Florida's gray market: The suppression of illegal slot machines

July 25, 2023

James A. Lewis, who practices gaming law at Duane Morris LLP, analyzes the Sunshine State's new regulatory dynamic concerning the proliferation of slot machines.

Eighty five years ago, the Florida Supreme Court held that, “Gambling, like many other practices in modern life, has had its evolution and in no field has the wit of man been shrewder; but if the elements constituting gambling are present, the name by which called will not defeat the penalty.”

Creash v. State, which defined “gambling” in Florida, is widely cited as a seminal decision in the state’s ever-evolving gambling jurisprudence. This definition read, “Chance actuated by the hope of getting something for nothing is the controlling element in gambling.”

However, the court’s declaration ‒ that illegal gambling constitutes illegal gambling not withstanding the name of the activity ‒ never fully deterred the widespread use of illicit slot machines within the peninsular state.

Policing the gray market

Change may be coming, albeit nearly a century later. In May, the Florida Gaming Control Commission’s (FGCC) Division of Law Enforcement announced statewide raids targeting illegal slot machine operations. 

The FGCC made several arrests and seized millions in cash, and illegal  “gray market” gambling machines, from alleged “adult arcades” in a sweeping joint law enforcement operation.

It is one of the FGCC’s first major policing operations conducted since its inception and it also comes on the heels of other states’ efforts to address the prevalent use of similar gambling machines in the last 18 months; including Kentucky, Nebraska, Virginia and Wyoming.

Every jurisdiction in the US maintains gambling statutes, which vary in scope and sophistication. Florida is no exception. There, most forms of gambling are illegal unless exempted by statute or court decision.

Section 849.14 of the Florida Statutes provides a lengthy, 129-word prohibition on staking, wagering and betting anything of value on any contest of skill, speed, or power or endurance of human or beast. Section 849.15 prohibits unlicensed slot machine operations.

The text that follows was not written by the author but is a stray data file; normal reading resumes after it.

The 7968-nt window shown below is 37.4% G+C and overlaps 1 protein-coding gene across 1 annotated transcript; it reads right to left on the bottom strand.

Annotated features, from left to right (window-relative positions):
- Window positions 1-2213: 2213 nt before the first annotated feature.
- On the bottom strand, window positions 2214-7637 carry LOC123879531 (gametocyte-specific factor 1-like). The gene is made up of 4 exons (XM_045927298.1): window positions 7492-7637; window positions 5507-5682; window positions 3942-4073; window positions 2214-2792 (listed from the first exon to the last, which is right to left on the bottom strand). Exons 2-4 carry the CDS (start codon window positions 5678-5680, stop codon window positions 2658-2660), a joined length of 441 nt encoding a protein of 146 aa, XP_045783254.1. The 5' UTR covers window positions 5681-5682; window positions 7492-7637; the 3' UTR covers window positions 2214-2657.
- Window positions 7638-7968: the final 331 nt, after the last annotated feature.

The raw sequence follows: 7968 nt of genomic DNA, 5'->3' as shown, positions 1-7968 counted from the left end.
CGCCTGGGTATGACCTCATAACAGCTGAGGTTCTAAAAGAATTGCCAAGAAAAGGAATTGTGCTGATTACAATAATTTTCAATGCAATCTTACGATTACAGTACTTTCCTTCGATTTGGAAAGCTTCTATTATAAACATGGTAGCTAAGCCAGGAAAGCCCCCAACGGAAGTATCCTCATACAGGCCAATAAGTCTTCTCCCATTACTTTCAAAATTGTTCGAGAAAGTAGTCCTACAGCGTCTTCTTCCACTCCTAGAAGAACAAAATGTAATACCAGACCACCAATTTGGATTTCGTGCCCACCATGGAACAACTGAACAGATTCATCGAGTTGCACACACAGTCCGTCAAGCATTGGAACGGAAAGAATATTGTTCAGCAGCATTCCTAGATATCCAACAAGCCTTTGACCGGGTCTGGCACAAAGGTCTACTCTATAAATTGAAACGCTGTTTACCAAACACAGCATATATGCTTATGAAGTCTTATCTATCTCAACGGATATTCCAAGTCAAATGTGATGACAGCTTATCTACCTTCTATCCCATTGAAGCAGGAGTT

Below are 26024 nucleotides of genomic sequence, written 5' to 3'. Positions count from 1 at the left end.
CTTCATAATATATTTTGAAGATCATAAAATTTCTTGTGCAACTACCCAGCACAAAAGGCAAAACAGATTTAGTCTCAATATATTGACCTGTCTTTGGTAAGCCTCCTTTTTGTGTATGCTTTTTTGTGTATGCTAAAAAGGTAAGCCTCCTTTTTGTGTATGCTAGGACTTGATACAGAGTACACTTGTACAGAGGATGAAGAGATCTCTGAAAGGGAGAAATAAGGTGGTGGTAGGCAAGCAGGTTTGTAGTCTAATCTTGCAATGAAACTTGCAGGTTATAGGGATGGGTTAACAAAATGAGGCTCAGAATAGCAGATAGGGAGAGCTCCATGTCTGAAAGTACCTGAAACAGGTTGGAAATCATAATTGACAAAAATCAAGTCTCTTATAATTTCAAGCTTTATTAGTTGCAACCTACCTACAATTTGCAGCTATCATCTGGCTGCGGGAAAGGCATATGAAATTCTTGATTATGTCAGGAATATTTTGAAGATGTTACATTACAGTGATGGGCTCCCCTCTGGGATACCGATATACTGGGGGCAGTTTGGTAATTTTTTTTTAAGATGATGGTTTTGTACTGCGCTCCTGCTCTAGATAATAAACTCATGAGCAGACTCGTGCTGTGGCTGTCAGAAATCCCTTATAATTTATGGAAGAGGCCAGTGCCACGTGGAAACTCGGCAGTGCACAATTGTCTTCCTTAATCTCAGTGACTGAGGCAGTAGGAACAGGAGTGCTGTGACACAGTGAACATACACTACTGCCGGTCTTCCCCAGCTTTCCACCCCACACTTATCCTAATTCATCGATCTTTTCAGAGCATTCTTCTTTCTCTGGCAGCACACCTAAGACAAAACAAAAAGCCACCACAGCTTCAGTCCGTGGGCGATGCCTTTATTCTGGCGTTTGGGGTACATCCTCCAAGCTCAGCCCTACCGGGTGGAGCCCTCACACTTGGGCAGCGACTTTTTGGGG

Given the state’s formidable statutory proscription against illegal gambling activities and its abundance of political infrastructure, it is ostensibly a mystery why so-called adult arcades pervade strip malls, standalone structures and the dimly lit backrooms of dive bars across the Sunshine State.

This does not mean the adult arcades and the illegitimate gambling they're in went unnoticed. Florida officials were aware of the rise in adult arcades for years, but the state’s responses were minimal and its operations isolated.

Occasionally, county law enforcement agencies, utilizing the assistance of the state’s Division of Alcoholic Beverages and Tobacco, conducted minor raids on illicit gambling operations, often making a small number of arrests and seizing cash and gambling devices.

Largely absent from these law enforcement operations was the former entity tasked with regulating gambling – the Florida Division of Pari-Mutuel Wagering (DPMW). The DPMW, despite being Florida’s then-gambling regulatory agency, was unauthorized to conduct law enforcement operations.

Change of plan